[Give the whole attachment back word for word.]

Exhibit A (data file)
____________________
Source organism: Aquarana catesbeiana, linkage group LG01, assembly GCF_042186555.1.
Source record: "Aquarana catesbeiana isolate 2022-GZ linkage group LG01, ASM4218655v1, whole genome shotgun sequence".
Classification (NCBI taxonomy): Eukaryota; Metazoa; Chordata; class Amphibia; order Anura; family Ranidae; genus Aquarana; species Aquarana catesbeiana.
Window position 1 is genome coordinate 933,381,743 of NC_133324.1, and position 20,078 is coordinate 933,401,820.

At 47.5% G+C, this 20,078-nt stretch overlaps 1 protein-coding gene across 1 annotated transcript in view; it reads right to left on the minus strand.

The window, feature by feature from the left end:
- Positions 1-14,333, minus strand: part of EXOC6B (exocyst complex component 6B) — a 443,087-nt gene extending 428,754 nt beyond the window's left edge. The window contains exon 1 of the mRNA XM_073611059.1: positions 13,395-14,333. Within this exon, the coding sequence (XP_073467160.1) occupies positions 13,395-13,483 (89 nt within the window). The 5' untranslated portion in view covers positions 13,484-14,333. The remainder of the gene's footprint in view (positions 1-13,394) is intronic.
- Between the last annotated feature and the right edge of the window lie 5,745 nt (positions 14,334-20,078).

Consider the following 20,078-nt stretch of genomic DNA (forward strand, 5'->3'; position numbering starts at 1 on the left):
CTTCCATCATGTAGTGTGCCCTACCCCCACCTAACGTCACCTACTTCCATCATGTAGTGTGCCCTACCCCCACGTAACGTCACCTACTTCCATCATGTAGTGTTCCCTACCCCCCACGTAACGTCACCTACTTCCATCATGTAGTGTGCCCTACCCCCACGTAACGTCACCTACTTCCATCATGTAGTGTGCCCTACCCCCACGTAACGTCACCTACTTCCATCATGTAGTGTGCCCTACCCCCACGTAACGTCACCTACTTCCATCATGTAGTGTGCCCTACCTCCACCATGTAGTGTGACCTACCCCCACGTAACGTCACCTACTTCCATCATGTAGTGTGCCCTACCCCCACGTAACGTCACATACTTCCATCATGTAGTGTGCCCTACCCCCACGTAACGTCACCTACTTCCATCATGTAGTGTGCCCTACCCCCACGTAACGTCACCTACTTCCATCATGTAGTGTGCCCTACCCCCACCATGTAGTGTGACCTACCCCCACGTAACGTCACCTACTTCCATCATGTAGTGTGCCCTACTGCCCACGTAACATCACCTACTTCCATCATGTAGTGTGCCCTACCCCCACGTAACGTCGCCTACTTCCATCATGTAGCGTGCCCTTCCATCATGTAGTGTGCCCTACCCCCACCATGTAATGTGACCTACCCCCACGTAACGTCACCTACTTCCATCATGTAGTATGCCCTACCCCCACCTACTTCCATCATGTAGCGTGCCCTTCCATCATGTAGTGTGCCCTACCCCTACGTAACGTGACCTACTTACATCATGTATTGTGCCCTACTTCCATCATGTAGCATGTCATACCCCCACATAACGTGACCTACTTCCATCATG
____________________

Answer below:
Source organism: Aquarana catesbeiana, linkage group LG01, assembly GCF_042186555.1.
Source record: "Aquarana catesbeiana isolate 2022-GZ linkage group LG01, ASM4218655v1, whole genome shotgun sequence".
Classification (NCBI taxonomy): Eukaryota; Metazoa; Chordata; class Amphibia; order Anura; family Ranidae; genus Aquarana; species Aquarana catesbeiana.
Window position 1 is genome coordinate 933,381,743 of NC_133324.1, and position 20,078 is coordinate 933,401,820.

At 47.5% G+C, this 20,078-nt stretch overlaps 1 protein-coding gene across 1 annotated transcript in view; it reads right to left on the minus strand.

The window, feature by feature from the left end:
- Positions 1-14,333, minus strand: part of EXOC6B (exocyst complex component 6B) — a 443,087-nt gene extending 428,754 nt beyond the window's left edge. The window contains exon 1 of the mRNA XM_073611059.1: positions 13,395-14,333. Within this exon, the coding sequence (XP_073467160.1) occupies positions 13,395-13,483 (89 nt within the window). The 5' untranslated portion in view covers positions 13,484-14,333. The remainder of the gene's footprint in view (positions 1-13,394) is intronic.
- Between the last annotated feature and the right edge of the window lie 5,745 nt (positions 14,334-20,078).

Consider the following 20,078-nt stretch of genomic DNA (forward strand, 5'->3'; position numbering starts at 1 on the left):
CTTCCATCATGTAGTGTGCCCTACCCCCACCTAACGTCACCTACTTCCATCATGTAGTGTGCCCTACCCCCACGTAACGTCACCTACTTCCATCATGTAGTGTTCCCTACCCCCCACGTAACGTCACCTACTTCCATCATGTAGTGTGCCCTACCCCCACGTAACGTCACCTACTTCCATCATGTAGTGTGCCCTACCCCCACGTAACGTCACCTACTTCCATCATGTAGTGTGCCCTACCCCCACGTAACGTCACCTACTTCCATCATGTAGTGTGCCCTACCTCCACCATGTAGTGTGACCTACCCCCACGTAACGTCACCTACTTCCATCATGTAGTGTGCCCTACCCCCACGTAACGTCACATACTTCCATCATGTAGTGTGCCCTACCCCCACGTAACGTCACCTACTTCCATCATGTAGTGTGCCCTACCCCCACGTAACGTCACCTACTTCCATCATGTAGTGTGCCCTACCCCCACCATGTAGTGTGACCTACCCCCACGTAACGTCACCTACTTCCATCATGTAGTGTGCCCTACTGCCCACGTAACATCACCTACTTCCATCATGTAGTGTGCCCTACCCCCACGTAACGTCGCCTACTTCCATCATGTAGCGTGCCCTTCCATCATGTAGTGTGCCCTACCCCCACCATGTAATGTGACCTACCCCCACGTAACGTCACCTACTTCCATCATGTAGTATGCCCTACCCCCACCTACTTCCATCATGTAGCGTGCCCTTCCATCATGTAGTGTGCCCTACCCCTACGTAACGTGACCTACTTACATCATGTATTGTGCCCTACTTCCATCATGTAGCATGTCATACCCCCACATAACGTGACCTACTTCCATCATG